Black Widow in her first appearances as a villain as mainly just a seduction agent who relied on incompetent minions to handle the violence. Ever since she became a hero, she's been written as a deadly action hero with combat skills and powers on par with Captain America.
    When last I checked, Natasha had the Russian version of the Infinity Formula in her veins that kept the original Nick Fury from aging, but no other powers other than above peak human level physical abilities.
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    Quote Originally Posted by WestPhillyPunisher View Post
    When last I checked, Natasha had the Russian version of the Infinity Formula in her veins that kept the original Nick Fury from aging, but no other powers other than above peak human level physical abilities.
    Her having the Infinity Formula was a retcon from what I recall.

  6. #6
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    Quote Originally Posted by Agent Z View Post
    Her having the Infinity Formula was a retcon from what I recall.
    Wasn't this all a result of the Claremont X-men story with her, Wolverine, and Cap in WW2?


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    Quote Originally Posted by CaptCleghorn View Post
    Wasn't this all a result of the Claremont X-men story with her, Wolverine, and Cap in WW2?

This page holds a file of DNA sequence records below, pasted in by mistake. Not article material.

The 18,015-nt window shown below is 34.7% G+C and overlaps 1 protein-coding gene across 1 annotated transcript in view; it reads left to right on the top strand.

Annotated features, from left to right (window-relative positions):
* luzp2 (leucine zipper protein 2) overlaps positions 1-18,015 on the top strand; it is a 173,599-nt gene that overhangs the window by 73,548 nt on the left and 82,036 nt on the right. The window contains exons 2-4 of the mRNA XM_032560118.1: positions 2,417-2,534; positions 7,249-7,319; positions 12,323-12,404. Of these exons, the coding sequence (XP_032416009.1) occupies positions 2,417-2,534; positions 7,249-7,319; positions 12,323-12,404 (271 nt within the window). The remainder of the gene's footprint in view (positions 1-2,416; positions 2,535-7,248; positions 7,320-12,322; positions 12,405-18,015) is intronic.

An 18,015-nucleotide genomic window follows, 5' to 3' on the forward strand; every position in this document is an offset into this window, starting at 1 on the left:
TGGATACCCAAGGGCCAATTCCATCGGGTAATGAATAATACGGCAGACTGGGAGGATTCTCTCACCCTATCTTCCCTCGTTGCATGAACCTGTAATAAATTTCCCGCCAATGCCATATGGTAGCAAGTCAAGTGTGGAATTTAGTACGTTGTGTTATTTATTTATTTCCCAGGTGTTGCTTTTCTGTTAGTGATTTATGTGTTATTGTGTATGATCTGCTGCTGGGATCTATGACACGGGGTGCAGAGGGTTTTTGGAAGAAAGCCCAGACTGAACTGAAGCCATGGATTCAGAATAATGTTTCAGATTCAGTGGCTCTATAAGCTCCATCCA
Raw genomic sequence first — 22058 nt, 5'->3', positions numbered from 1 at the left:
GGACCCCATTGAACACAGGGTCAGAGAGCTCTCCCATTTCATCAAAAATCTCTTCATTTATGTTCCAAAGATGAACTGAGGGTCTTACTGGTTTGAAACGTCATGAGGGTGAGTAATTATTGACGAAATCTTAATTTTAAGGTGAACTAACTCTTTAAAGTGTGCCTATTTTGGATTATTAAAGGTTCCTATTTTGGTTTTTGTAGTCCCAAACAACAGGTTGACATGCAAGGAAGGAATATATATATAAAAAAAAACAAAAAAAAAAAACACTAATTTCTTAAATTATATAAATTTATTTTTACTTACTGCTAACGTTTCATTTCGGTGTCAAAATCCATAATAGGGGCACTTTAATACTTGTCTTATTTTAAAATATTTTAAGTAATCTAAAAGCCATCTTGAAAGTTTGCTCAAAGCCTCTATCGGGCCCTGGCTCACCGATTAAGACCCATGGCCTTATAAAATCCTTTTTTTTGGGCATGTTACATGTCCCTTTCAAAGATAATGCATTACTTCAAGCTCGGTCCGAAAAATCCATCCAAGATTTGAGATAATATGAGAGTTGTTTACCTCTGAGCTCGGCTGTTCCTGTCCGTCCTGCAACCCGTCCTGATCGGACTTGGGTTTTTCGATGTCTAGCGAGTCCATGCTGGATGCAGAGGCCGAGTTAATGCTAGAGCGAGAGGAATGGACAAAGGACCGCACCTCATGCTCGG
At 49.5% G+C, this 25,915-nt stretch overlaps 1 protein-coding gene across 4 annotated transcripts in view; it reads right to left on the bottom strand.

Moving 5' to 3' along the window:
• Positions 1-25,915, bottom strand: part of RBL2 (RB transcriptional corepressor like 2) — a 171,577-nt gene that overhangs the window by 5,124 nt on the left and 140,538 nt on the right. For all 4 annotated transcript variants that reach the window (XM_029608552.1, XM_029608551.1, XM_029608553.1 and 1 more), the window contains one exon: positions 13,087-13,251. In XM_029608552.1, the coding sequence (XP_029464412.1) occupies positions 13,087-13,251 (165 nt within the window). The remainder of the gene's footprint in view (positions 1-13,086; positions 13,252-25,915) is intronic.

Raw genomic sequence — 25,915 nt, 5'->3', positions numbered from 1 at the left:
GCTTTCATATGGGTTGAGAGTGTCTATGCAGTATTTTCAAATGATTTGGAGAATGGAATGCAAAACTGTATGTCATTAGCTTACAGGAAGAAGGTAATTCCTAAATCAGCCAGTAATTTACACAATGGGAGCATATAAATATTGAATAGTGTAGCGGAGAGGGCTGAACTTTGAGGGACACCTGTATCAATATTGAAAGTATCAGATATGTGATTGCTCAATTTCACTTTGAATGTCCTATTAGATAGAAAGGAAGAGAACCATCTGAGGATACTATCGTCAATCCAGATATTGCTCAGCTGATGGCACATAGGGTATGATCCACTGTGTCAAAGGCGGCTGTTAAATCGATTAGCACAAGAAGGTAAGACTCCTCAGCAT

Don't think I've read that story, so maybe yeah.

  8. #8
    FF purist/snob CaptCleghorn's Avatar
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    Quote Originally Posted by Agent Z View Post
    Don't think I've read that story, so maybe yeah.
    The point was that Natasha somehow was around active in the 1940s which would mean she'd need something to keep her young in the present day.

  9. #9
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    Quote Originally Posted by Agent Z View Post
    If I recall correctly, Cheshire has to poison Starfire to beat her.
    Nope. Cheshire poisoned Kid Flash when he intervened in the fight with Starfire before its resolution, and Cheshire then fled. Up to KF's involvement, she was using Starfire for a mop.

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    Quote Originally Posted by Agent Z View Post
    [Catwoman] was simply a thief earlier on. She didn't get the fighting skills and whip until after the Adam West show.
    Nope. While she was was simply a thief in her earliest appearances (still more skilled and athletic than a mere seductress), Catwoman was a dangerous combatant as early as 1947, nearly 20 years before the Adam West show.

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    Quote Originally Posted by Agent Z View Post
    She did have these skills yes but it was her “bad luck” stunts she was mostly known for before getting an upgrade. Remember, the reason she wanted super powers was because she felt she was a liability to Spider-Man who had super powers.